Ketone-prone diabetes (KPD) is considered one of the atypical diabetes syndromes because its presentation can lead to misdiagnosis of the type of diabetes. Patients with KPD present in diabetic ketoacidosis (DKA), but once the DKA resolves, some patients can discontinue insulin and maintain adequate glycemic control with oral agents (1). Here, we present the case of a patient who was diagnosed with type 1 diabetes because of recurrent DKA. KPD was suspected because of his high insulin requirements and signs of insulin resistance. He was transitioned from insulin to a glucagon-like peptide-1 (GLP-1) receptor agonist and attained ideal glycemic control.
D.H., a 23-year-old man, was diagnosed with type 1 diabetes in October 2013, when he presented to the hospital in DKA. He required 125 units of insulin glargine daily and 41 units of insulin lispro three times daily with meals to achieve glycemic control. In the subsequent months, he had recurrent episodes of DKA while taking the prescribed amounts of insulin.
His physical examination was remarkable for a BMI of 39.1 kg/m2 and the presence of acanthosis nigricans on the neck (Figure 1) and in the axilla bilaterally. Laboratory studies revealed a glucose level of 336 mg/dL, bicarbonate of 8.4 mmol/L, ketones in urine, and an anion gap of 24. A1C was 9.1%. He was afebrile without leukocytosis, and there was no physical evidence of infection.
At a follow-up visit, his blood glucose was in the range of 180–350mg/dL on 60 units of glargine daily and 18 units of lispro with meals. Tests for islet cell and glutamic acid decarboxylase (GAD) antibodies were negative, and his C-peptide level was normal. He was started on the GLP-1 receptor agonist liraglutide, 1.8 mg/day, and instructed to discontinue lispro but continue glargine.
At a close follow-up visit, D.H. reported no hyper- or hypoglycemia while on liraglutide and adequate glycemic control. He was instructed to discontinue glargine and only use liraglutide. At the next visit, he had lost 13 lb since starting liraglutide and again reported adequate glycemic control. His A1C was 5.2%, down from 9.1% 3 months earlier. He was kept on the same dose of liraglutide with stable glycemic control.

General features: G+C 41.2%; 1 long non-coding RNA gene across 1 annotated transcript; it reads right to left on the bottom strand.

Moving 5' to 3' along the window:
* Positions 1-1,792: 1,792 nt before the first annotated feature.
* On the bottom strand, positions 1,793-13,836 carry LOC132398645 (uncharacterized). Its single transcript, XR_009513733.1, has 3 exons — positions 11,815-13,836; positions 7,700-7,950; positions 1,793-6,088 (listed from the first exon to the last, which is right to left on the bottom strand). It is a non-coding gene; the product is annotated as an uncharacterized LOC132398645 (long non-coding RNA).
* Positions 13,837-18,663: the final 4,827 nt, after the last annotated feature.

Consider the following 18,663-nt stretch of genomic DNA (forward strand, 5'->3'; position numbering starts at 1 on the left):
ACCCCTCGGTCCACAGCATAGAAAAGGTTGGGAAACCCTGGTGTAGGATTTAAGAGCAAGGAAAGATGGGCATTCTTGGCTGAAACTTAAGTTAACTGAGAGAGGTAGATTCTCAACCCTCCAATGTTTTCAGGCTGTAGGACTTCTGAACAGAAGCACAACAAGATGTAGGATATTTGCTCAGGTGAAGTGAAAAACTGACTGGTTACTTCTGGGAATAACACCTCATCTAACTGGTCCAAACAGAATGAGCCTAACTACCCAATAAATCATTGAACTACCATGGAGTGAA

What is KPD?
What are the different classification schemes for KPD?
How does treatment and management differ for patients with KPD compared to those with type 1 or type 2 diabetes?
Three different subgroup classification schemes have emerged in attempts to help clinicians determine which patients might be able to discontinue insulin and which will continue to be insulin dependent. The three schemes are a modified American Diabetes Association (ADA) system, a BMI-based system, and a scheme called the AB system.
The modified ADA system (2) defines KPD as either type 1a, KPD insulin-dependent (ID), or KPD insulin-independent (IID). Type 1a and KPD ID are characterized by poor β-cell function and clinically resemble type 1 diabetes, whereas KPD IID features preserved β-cell function and clinically resembles type 2 diabetes.
The BMI system (3) defines a BMI of 28 kg/m2 as the cutoff to separate KPD patients in two categories. If BMI is <28 kg/m2, the patient is considered lean and resembles type 1 diabetes with poor β-cell function; if BMI is ≥28 kg/m2, the patient is considered obese with resemblance to type 2 diabetes and preserved β-cell function.